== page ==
Eating a variety of healthy foods is the key to a good diet — one that will improve your overall health, help fend off disease, and increase longevity. And while no one single food is a cure-all, researchers have found that some foods in particular do have superior disease-fighting properties that can make you healthier.
Regularly incorporate some of these healthy foods into your diet, and the health benefits they deliver may stick with you for a lifetime.Each one of us wants to age with grace. While tough daily routines tend to increase dark circles, wrinkle skin and make our hair grey, we must be informed about foods that can help us to live happier, healthier and longer.
- Split peas:When it comes to living a long life, it doesn’t matter how you eat your green and yellow legumes as long as you eat them.
- Walnuts:Going nuts for nuts may be one of the best things you can do for your health. People who eat nuts, especially walnuts, three times a week or more enjoy two to three more years of life
- Vegetable protein:No one is saying you have to ditch your steak but doing a few meatless meals a week can extend the number of weeks in your life. Adding plant sources of protein can help extend your lifespan, especially if you suffer from kidney problems.
Carrots:They are the quintessential health food so it’s probably no surprise to hear they’re really good for you. But did you know they can not only lengthen your lifespan but also help you look.
- Sardines:Omega-3 fatty acids have powerful longevity benefits, helping to reduce your risk of heart disease and diabetes, according to the Academy of Nutrition and Dietetics. But while you can find these miracle compounds in all kinds of fatty fish, one of the best, and least-known, sources is sardines.
- Snails:Snails haven’t broken into culinary circles in America the way they have in other cultures, and that’s unfortunate because we’re missing out on a tasty and bioavailable source of iron.
- Coconut:Eating a diet high in healthy fats, including the medium-chain fatty acids found in coconuts, slowed brain aging by protecting DNA from damage.
- Sweet potatoes:Sweet potatoes shouldn’t be relegated to Thanksgiving-side-dish status; they deserve a starring role in meals thanks to their life-lengthening properties.
- Pomegranates:From sending athletes to the Olympics to sending Persephone to hell, throughout time pomegranates have been accorded some extraordinary powers. But is all the hype true? The tart, red seeds may indeed hold the secret to, if not immortality, at least to a longer life.
- Salmon:When it comes to excellent sources of the heart-healthy fatty acid omega-3, it doesn’t get much better than salmon. “Omega-3 fatty acids can decrease inflammation and aid in the prevention of age-related conditions like arthritis, heart disease, and dementia.
- Blueberries:Not only are blueberries delicious, but they’re also chock-full of tons of nutrients, namely vitamins A and C, as well as anti-aging antioxidants like anthocyanin. “Studies have found that a higher intake of anthocyanin may be associated with reductions in age-related decline to help preserve your health as you get older.
- Spinach:peye was on to something! You can’t go wrong with adding a heaping pile of spinach—very low in calories and extremely nutrient-rich—onto your plate at least once a day. “Spinach contains antioxidants that fight free radicals that can cause cell destruction and premature aging.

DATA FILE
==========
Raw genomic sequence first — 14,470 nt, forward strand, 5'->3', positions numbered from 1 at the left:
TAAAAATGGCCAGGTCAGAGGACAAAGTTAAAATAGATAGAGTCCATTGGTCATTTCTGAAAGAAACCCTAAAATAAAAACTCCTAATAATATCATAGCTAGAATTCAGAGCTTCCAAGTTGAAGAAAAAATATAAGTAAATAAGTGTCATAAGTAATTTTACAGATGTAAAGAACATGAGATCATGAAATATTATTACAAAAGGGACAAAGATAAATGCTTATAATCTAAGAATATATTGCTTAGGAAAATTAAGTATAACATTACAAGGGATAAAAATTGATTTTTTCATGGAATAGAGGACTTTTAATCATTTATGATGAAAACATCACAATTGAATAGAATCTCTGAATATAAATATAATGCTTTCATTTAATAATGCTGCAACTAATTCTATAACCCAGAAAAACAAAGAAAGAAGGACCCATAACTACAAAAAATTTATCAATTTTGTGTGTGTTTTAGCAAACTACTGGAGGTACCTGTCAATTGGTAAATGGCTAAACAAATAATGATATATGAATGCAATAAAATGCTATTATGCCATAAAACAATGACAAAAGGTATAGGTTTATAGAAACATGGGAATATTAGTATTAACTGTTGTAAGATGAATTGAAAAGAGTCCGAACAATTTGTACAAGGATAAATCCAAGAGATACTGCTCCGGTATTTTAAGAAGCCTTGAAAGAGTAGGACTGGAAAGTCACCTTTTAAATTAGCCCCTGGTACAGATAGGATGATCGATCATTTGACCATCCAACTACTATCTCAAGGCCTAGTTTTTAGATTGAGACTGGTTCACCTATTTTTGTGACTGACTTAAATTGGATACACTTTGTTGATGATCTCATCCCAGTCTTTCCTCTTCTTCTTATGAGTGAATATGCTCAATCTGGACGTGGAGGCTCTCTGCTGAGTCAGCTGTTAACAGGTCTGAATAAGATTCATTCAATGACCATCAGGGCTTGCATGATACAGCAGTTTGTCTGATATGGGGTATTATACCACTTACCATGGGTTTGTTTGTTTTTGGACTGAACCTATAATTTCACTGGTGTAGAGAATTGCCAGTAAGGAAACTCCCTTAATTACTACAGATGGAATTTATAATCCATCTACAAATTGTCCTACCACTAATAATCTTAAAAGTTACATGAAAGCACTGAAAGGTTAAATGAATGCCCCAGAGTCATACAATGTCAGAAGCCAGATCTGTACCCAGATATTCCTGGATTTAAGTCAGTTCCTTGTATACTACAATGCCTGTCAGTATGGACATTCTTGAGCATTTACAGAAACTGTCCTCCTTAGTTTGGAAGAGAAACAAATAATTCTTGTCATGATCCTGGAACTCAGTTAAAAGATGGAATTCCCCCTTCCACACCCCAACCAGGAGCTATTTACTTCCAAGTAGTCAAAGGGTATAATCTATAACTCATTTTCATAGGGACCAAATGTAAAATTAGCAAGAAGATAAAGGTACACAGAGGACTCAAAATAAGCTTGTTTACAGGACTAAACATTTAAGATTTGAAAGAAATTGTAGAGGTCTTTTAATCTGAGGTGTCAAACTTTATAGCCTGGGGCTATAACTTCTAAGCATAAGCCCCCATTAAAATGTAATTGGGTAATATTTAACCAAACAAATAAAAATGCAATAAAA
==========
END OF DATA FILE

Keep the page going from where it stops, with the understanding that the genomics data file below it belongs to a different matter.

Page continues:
- Grapes:This fruit might be tiny, but eat enough grapes and you’ll score some serious anti-aging benefits.The whole grape—which contains over 1,600 natural plant compounds, including antioxidants and other polyphenols—offers a range of intriguing health benefits and may play a role in healthy aging when consumed in our daily diet.
- Garlic:With its strong, intense flavor, allicin—a component in garlic—is an effective antioxidant and deserves to be on a list of anti-aging foods, according to Beavers. “Just remember: When using garlic, mince it up ahead of time and let it sit for five to ten minutes before you throw it in the pan. The time will increase the production of the health-promoting chemical allicin,” .
- Plums:The antioxidants found in these oval, fleshy fruits can help fight free-radical damage in the body caused by the environment. “Free radicals can damage cells, altering their appearance or function, and can even lead to cancer.
- Tea:The British are on to something: Tea offers numerous health benefits, particularly in the realm of anti-aging: A study published in the American Journal of Clinical Nutrition found that elderly women who drank tea had a lower risk of bone fractures and tended to have stronger bone-mineral density than those who did not. “As you age, bone-mineral density tends to decrease, which can lead to broken bones.
- Almonds:Almonds are not only delicious but also chock-full of skin-enhancing omega-3 fatty acids; vitamins A, B, and E; and monounsaturated fats, minerals, and antioxidants.
- Turmeric:Another extremely trendy item on the list of anti-aging foods, turmeric has also been around for centuries. It’s a spice that’s known for its goldish hue and a multitude of health benefits. “Some research has found that curcumin [a compound in turmeric] can reduce free radical formation, improve wound healing, and increase collagen deposition.
- Oranges:These delicious and juicy fruits are practically an American staple. Not only does their vitamin C offer immune-boosting benefits, but this nutrient also keeps free-radical damage at bay. “Vitamin C is one of the most useful ingredients we have to help brighten the skin and is a cofactor needed to produce healthy collagen—both helpful for anti-aging.